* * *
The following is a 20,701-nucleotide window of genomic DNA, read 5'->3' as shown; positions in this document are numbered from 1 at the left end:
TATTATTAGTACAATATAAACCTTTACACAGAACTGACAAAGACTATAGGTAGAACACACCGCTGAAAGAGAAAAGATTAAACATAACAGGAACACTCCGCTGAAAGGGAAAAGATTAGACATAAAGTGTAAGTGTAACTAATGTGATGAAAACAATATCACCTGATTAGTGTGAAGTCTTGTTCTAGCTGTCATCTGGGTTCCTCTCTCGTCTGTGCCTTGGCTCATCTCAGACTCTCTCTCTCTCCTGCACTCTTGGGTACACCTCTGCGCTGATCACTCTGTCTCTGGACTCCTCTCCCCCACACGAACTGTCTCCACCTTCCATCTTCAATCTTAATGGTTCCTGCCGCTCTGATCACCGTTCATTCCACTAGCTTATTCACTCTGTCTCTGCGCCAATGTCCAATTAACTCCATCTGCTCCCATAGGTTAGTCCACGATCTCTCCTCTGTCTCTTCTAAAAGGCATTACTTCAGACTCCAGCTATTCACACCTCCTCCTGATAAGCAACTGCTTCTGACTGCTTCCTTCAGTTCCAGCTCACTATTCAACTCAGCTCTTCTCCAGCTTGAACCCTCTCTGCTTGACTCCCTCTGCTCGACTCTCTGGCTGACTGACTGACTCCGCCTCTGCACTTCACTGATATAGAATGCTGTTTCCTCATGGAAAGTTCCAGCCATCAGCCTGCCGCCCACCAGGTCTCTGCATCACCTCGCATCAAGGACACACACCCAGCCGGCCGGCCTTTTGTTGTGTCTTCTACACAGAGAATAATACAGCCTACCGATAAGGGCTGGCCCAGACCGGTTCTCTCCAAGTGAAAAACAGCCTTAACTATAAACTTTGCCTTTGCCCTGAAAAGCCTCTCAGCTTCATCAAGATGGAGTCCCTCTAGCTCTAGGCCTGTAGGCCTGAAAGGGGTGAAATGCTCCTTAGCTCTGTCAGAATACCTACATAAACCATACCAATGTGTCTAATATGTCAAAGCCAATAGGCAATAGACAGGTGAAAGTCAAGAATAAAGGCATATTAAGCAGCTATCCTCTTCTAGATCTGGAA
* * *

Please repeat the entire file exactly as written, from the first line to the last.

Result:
The following is a 20,701-nucleotide window of genomic DNA, read 5'->3' as shown; positions in this document are numbered from 1 at the left end:
TATTATTAGTACAATATAAACCTTTACACAGAACTGACAAAGACTATAGGTAGAACACACCGCTGAAAGAGAAAAGATTAAACATAACAGGAACACTCCGCTGAAAGGGAAAAGATTAGACATAAAGTGTAAGTGTAACTAATGTGATGAAAACAATATCACCTGATTAGTGTGAAGTCTTGTTCTAGCTGTCATCTGGGTTCCTCTCTCGTCTGTGCCTTGGCTCATCTCAGACTCTCTCTCTCTCCTGCACTCTTGGGTACACCTCTGCGCTGATCACTCTGTCTCTGGACTCCTCTCCCCCACACGAACTGTCTCCACCTTCCATCTTCAATCTTAATGGTTCCTGCCGCTCTGATCACCGTTCATTCCACTAGCTTATTCACTCTGTCTCTGCGCCAATGTCCAATTAACTCCATCTGCTCCCATAGGTTAGTCCACGATCTCTCCTCTGTCTCTTCTAAAAGGCATTACTTCAGACTCCAGCTATTCACACCTCCTCCTGATAAGCAACTGCTTCTGACTGCTTCCTTCAGTTCCAGCTCACTATTCAACTCAGCTCTTCTCCAGCTTGAACCCTCTCTGCTTGACTCCCTCTGCTCGACTCTCTGGCTGACTGACTGACTCCGCCTCTGCACTTCACTGATATAGAATGCTGTTTCCTCATGGAAAGTTCCAGCCATCAGCCTGCCGCCCACCAGGTCTCTGCATCACCTCGCATCAAGGACACACACCCAGCCGGCCGGCCTTTTGTTGTGTCTTCTACACAGAGAATAATACAGCCTACCGATAAGGGCTGGCCCAGACCGGTTCTCTCCAAGTGAAAAACAGCCTTAACTATAAACTTTGCCTTTGCCCTGAAAAGCCTCTCAGCTTCATCAAGATGGAGTCCCTCTAGCTCTAGGCCTGTAGGCCTGAAAGGGGTGAAATGCTCCTTAGCTCTGTCAGAATACCTACATAAACCATACCAATGTGTCTAATATGTCAAAGCCAATAGGCAATAGACAGGTGAAAGTCAAGAATAAAGGCATATTAAGCAGCTATCCTCTTCTAGATCTGGAA